The small independent country of Hohenzollern in southwestern Germany was run by two princes until 1850, when it was given away to the king of Prussia, who was a distant cousin to the princes (also descending from the Hohenzollern family).

Prussia expanded mainly with war, but in this particular case, Wikipedia does not say why the country of Hohenzollern was given away to Prussia in the German, French or English versions.

Since this happened before the war of 1866 (where Prussia basically took over most of Germany by defeating Austria), I do not see why the Hohenzollern princes would do such a thing as losing their independence.

  • In at least the case of Hohenzollern-Hechingen, it was a cash sale. "On 7 December 1849, Prince Friedrich Wilhelm Konstantin sold the country to his relative, King Frederick William IV of Prussia" - from en.wikipedia.org/wiki/Hohenzollern-Hechingen#History Apr 24, 2016 at 16:03
  • No, wikipedia says enough (en.wikipedia.org/wiki/Hohenzollern-Sigmaringen):Its ruler, Charles, was deposed in the revolutions of 1848. His son, Karl Anton, succeeded him, and turned to Prussia for aid. Prussian troops arrived in August 1849, and in a treaty signed in December Hohenzollern-Sigmaringen was annexed by Prussia, effective in March 1850.... The question is the example of "use google!" questions.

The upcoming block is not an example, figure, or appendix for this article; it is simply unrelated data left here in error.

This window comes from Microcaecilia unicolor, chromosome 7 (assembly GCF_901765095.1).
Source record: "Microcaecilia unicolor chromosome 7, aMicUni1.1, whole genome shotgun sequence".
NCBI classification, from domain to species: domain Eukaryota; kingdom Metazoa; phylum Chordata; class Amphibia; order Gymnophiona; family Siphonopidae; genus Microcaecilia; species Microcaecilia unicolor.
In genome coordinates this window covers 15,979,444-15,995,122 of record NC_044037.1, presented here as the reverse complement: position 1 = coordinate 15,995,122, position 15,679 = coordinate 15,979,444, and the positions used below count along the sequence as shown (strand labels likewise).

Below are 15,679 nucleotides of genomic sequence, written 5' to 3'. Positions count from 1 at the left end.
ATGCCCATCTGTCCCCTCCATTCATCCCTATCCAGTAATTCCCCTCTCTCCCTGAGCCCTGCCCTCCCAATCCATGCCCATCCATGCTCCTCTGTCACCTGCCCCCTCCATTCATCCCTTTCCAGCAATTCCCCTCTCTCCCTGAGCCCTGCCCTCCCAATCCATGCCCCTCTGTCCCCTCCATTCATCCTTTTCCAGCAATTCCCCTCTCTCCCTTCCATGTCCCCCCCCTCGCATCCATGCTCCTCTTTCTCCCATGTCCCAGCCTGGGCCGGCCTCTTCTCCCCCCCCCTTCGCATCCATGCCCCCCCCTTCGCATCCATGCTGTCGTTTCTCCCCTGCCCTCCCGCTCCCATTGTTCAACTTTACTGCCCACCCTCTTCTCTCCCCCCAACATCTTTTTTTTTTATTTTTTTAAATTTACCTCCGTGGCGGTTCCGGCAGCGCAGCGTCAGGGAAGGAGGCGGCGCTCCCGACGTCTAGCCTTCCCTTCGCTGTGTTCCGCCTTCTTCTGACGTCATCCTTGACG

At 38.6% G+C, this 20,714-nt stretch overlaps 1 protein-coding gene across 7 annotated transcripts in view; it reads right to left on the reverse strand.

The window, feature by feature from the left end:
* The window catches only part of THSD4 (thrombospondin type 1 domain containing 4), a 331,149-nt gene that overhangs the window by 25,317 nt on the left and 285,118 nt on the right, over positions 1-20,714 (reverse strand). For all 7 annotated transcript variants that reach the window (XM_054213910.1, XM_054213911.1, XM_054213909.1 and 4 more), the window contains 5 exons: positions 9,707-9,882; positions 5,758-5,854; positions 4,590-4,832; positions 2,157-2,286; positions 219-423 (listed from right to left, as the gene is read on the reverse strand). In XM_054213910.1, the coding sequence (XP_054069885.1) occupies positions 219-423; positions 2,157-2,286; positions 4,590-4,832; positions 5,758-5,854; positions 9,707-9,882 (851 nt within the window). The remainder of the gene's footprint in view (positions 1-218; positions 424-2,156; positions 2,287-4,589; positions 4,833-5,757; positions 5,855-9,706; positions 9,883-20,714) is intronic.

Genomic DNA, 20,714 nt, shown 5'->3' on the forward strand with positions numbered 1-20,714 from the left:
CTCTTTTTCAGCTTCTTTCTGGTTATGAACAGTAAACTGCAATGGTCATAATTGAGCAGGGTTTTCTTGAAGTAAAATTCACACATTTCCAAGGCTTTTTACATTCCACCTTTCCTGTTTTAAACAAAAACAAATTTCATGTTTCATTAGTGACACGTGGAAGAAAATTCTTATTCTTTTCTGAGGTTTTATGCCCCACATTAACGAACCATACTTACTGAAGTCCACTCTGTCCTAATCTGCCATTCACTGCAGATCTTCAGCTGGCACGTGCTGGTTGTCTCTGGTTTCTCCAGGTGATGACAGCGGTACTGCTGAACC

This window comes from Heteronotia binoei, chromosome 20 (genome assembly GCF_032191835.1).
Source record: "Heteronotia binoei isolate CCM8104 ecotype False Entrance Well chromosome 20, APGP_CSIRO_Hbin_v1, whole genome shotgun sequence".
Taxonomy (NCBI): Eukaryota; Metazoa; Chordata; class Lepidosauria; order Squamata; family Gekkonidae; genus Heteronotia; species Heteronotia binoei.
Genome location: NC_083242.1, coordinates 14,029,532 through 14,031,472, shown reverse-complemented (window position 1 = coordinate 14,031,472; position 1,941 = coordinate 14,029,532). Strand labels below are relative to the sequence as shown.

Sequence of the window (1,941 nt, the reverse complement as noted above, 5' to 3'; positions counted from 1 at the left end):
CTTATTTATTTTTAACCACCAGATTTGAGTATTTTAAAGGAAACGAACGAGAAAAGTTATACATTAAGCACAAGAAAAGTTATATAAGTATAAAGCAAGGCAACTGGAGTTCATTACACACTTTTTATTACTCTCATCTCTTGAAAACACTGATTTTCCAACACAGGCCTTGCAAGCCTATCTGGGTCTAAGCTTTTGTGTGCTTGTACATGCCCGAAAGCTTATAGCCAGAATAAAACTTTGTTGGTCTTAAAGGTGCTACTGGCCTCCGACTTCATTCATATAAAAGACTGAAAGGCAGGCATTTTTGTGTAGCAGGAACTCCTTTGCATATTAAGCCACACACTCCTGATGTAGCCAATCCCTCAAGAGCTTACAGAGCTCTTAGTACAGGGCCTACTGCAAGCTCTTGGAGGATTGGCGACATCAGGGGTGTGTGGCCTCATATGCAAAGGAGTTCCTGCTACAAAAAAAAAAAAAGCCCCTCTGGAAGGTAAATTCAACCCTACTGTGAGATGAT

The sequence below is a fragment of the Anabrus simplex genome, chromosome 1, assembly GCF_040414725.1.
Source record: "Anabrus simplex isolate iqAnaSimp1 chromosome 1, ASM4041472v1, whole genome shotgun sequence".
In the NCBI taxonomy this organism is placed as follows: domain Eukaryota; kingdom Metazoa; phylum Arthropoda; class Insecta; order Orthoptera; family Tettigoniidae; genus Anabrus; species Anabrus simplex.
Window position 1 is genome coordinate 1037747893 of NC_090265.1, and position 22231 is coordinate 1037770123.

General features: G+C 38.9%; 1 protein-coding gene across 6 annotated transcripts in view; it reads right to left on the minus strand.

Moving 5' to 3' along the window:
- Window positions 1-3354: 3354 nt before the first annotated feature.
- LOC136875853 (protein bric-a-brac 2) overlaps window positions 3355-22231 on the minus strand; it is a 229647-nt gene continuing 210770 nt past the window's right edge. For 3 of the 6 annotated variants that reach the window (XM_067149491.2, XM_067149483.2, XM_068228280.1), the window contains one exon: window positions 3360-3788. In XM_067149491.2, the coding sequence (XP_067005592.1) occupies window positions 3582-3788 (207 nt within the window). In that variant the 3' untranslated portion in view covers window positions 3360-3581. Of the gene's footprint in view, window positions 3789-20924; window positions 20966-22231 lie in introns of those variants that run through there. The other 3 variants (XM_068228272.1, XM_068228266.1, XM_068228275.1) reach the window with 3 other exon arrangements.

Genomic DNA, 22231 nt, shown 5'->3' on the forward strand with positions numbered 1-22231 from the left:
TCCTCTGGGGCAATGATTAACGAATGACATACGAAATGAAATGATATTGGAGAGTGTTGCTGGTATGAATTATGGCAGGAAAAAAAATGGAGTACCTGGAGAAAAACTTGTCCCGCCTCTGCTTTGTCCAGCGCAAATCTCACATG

– Gangnus
    Apr 24, 2016 at 20:00
  • 1
    @Gangnus No, I read that already. WP Tells what happened, but not why. I'm asking why this happened, not what happened.
    – Bregalad
    Apr 24, 2016 at 20:17
  • So, is this Hohenzollern-Hechingen or Hohenzollern-Sigmaringen? Dec 27, 2023 at 22:54

1 Answer 1


The Swabian princes were "overthrown" in the Revolution of 1848 and forced by democratic forces to accept constitutional monarchies. When they couldn't get along with the democrats, they turned to the Prussians for military help to restore "order." Prussia was by far the most militaristic power in Germany and it had interests in protecting their Rhine territories from "revolution" even though the center of its power (Berlin) was at the opposite end of modern Germany from Swabia. And the fact that they were related to the Prussian rulers was a factor in the speed and power of the Prussian response.

At this point, the princes chose the "lesser of two evils" which was to hand over their principalities to Prussia (and keep it in the Hohenzollern family), or lose control altogether. The princes also made cash sales of their principalities that enabled them to maintain their lifestyles and a semblance of their former dignity.

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